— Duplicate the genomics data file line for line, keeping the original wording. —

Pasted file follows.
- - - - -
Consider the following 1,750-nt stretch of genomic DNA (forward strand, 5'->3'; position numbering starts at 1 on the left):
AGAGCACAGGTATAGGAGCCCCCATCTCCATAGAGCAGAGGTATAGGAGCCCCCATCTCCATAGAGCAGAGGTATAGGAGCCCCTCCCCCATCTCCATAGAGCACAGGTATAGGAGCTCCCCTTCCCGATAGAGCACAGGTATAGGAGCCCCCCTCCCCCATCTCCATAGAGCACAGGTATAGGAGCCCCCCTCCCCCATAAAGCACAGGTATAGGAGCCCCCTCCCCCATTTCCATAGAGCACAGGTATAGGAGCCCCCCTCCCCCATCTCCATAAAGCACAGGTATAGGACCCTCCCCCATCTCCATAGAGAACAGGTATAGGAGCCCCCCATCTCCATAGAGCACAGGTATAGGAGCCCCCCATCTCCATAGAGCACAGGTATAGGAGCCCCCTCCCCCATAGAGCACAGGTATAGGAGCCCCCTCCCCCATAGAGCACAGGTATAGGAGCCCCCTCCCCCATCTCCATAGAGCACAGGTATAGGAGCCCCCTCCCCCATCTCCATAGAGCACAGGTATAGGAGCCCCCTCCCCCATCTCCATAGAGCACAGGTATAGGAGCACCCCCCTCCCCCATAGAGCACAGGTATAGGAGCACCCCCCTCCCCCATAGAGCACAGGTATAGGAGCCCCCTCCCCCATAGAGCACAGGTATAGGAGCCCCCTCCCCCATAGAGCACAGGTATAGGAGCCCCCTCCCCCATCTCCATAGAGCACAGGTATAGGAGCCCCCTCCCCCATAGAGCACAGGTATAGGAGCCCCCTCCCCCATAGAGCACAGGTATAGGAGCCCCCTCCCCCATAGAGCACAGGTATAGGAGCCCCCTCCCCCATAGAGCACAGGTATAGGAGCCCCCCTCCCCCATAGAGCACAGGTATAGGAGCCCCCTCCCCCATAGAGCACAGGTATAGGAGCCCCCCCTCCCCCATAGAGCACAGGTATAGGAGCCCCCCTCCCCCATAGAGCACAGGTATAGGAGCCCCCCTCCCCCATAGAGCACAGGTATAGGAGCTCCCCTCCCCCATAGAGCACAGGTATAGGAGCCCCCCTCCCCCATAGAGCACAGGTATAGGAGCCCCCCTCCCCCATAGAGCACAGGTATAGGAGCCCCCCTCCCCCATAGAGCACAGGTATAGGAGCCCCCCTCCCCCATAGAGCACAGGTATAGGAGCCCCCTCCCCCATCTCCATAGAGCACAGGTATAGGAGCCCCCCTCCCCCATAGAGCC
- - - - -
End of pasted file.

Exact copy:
Consider the following 1,750-nt stretch of genomic DNA (forward strand, 5'->3'; position numbering starts at 1 on the left):
AGAGCACAGGTATAGGAGCCCCCATCTCCATAGAGCAGAGGTATAGGAGCCCCCATCTCCATAGAGCAGAGGTATAGGAGCCCCTCCCCCATCTCCATAGAGCACAGGTATAGGAGCTCCCCTTCCCGATAGAGCACAGGTATAGGAGCCCCCCTCCCCCATCTCCATAGAGCACAGGTATAGGAGCCCCCCTCCCCCATAAAGCACAGGTATAGGAGCCCCCTCCCCCATTTCCATAGAGCACAGGTATAGGAGCCCCCCTCCCCCATCTCCATAAAGCACAGGTATAGGACCCTCCCCCATCTCCATAGAGAACAGGTATAGGAGCCCCCCATCTCCATAGAGCACAGGTATAGGAGCCCCCCATCTCCATAGAGCACAGGTATAGGAGCCCCCTCCCCCATAGAGCACAGGTATAGGAGCCCCCTCCCCCATAGAGCACAGGTATAGGAGCCCCCTCCCCCATCTCCATAGAGCACAGGTATAGGAGCCCCCTCCCCCATCTCCATAGAGCACAGGTATAGGAGCCCCCTCCCCCATCTCCATAGAGCACAGGTATAGGAGCACCCCCCTCCCCCATAGAGCACAGGTATAGGAGCACCCCCCTCCCCCATAGAGCACAGGTATAGGAGCCCCCTCCCCCATAGAGCACAGGTATAGGAGCCCCCTCCCCCATAGAGCACAGGTATAGGAGCCCCCTCCCCCATCTCCATAGAGCACAGGTATAGGAGCCCCCTCCCCCATAGAGCACAGGTATAGGAGCCCCCTCCCCCATAGAGCACAGGTATAGGAGCCCCCTCCCCCATAGAGCACAGGTATAGGAGCCCCCTCCCCCATAGAGCACAGGTATAGGAGCCCCCCTCCCCCATAGAGCACAGGTATAGGAGCCCCCTCCCCCATAGAGCACAGGTATAGGAGCCCCCCCTCCCCCATAGAGCACAGGTATAGGAGCCCCCCTCCCCCATAGAGCACAGGTATAGGAGCCCCCCTCCCCCATAGAGCACAGGTATAGGAGCTCCCCTCCCCCATAGAGCACAGGTATAGGAGCCCCCCTCCCCCATAGAGCACAGGTATAGGAGCCCCCCTCCCCCATAGAGCACAGGTATAGGAGCCCCCCTCCCCCATAGAGCACAGGTATAGGAGCCCCCCTCCCCCATAGAGCACAGGTATAGGAGCCCCCTCCCCCATCTCCATAGAGCACAGGTATAGGAGCCCCCCTCCCCCATAGAGCC